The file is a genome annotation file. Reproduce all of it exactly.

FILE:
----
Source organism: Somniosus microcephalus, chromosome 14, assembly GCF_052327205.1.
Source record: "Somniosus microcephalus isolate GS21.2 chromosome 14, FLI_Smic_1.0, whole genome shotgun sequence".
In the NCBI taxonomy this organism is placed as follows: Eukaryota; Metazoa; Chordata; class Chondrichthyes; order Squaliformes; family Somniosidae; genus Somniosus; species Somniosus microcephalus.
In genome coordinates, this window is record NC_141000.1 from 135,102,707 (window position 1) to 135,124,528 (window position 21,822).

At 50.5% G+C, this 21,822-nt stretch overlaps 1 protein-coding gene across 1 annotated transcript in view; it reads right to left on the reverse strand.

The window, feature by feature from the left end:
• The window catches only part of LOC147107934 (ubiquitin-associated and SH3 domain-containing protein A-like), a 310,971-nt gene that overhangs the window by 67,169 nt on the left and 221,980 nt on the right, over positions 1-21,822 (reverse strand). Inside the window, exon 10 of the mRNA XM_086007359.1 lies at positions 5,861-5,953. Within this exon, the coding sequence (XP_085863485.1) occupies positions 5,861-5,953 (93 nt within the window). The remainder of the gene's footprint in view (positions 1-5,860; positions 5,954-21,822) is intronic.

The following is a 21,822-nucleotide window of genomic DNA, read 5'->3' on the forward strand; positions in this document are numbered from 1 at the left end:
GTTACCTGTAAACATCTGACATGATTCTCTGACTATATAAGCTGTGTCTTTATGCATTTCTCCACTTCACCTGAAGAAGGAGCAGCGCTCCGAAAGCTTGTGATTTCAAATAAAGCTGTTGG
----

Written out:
Source organism: Somniosus microcephalus, chromosome 14, assembly GCF_052327205.1.
Source record: "Somniosus microcephalus isolate GS21.2 chromosome 14, FLI_Smic_1.0, whole genome shotgun sequence".
In the NCBI taxonomy this organism is placed as follows: Eukaryota; Metazoa; Chordata; class Chondrichthyes; order Squaliformes; family Somniosidae; genus Somniosus; species Somniosus microcephalus.
In genome coordinates, this window is record NC_141000.1 from 135,102,707 (window position 1) to 135,124,528 (window position 21,822).

At 50.5% G+C, this 21,822-nt stretch overlaps 1 protein-coding gene across 1 annotated transcript in view; it reads right to left on the reverse strand.

The window, feature by feature from the left end:
• The window catches only part of LOC147107934 (ubiquitin-associated and SH3 domain-containing protein A-like), a 310,971-nt gene that overhangs the window by 67,169 nt on the left and 221,980 nt on the right, over positions 1-21,822 (reverse strand). Inside the window, exon 10 of the mRNA XM_086007359.1 lies at positions 5,861-5,953. Within this exon, the coding sequence (XP_085863485.1) occupies positions 5,861-5,953 (93 nt within the window). The remainder of the gene's footprint in view (positions 1-5,860; positions 5,954-21,822) is intronic.

The following is a 21,822-nucleotide window of genomic DNA, read 5'->3' on the forward strand; positions in this document are numbered from 1 at the left end:
GTTACCTGTAAACATCTGACATGATTCTCTGACTATATAAGCTGTGTCTTTATGCATTTCTCCACTTCACCTGAAGAAGGAGCAGCGCTCCGAAAGCTTGTGATTTCAAATAAAGCTGTTGG